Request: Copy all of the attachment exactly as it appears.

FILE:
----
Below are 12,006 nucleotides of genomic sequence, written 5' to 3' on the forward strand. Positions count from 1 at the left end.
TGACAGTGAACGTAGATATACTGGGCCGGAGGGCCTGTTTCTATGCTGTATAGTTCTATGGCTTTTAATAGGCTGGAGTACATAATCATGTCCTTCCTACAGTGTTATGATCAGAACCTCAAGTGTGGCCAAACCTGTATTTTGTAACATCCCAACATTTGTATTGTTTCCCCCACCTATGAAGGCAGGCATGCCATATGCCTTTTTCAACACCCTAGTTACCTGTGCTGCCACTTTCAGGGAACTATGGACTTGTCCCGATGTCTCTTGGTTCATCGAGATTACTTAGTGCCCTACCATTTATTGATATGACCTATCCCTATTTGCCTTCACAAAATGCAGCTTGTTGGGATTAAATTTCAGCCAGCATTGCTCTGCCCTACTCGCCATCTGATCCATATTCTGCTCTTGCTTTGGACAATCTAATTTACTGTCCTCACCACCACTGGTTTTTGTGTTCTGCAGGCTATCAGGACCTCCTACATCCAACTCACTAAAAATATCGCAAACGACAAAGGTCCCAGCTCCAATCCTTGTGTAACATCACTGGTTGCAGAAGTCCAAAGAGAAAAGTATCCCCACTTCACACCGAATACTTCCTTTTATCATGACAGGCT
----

Below are 12,006 nucleotides of genomic sequence, written 5' to 3' on the forward strand. Positions count from 1 at the left end.
TGACAGTGAACGTAGATATACTGGGCCGGAGGGCCTGTTTCTATGCTGTATAGTTCTATGGCTTTTAATAGGCTGGAGTACATAATCATGTCCTTCCTACAGTGTTATGATCAGAACCTCAAGTGTGGCCAAACCTGTATTTTGTAACATCCCAACATTTGTATTGTTTCCCCCACCTATGAAGGCAGGCATGCCATATGCCTTTTTCAACACCCTAGTTACCTGTGCTGCCACTTTCAGGGAACTATGGACTTGTCCCGATGTCTCTTGGTTCATCGAGATTACTTAGTGCCCTACCATTTATTGATATGACCTATCCCTATTTGCCTTCACAAAATGCAGCTTGTTGGGATTAAATTTCAGCCAGCATTGCTCTGCCCTACTCGCCATCTGATCCATATTCTGCTCTTGCTTTGGACAATCTAATTTACTGTCCTCACCACCACTGGTTTTTGTGTTCTGCAGGCTATCAGGACCTCCTACATCCAACTCACTAAAAATATCGCAAACGACAAAGGTCCCAGCTCCAATCCTTGTGTAACATCACTGGTTGCAGAAGTCCAAAGAGAAAAGTATCCCCACTTCACACCGAATACTTCCTTTTATCATGACAGGCT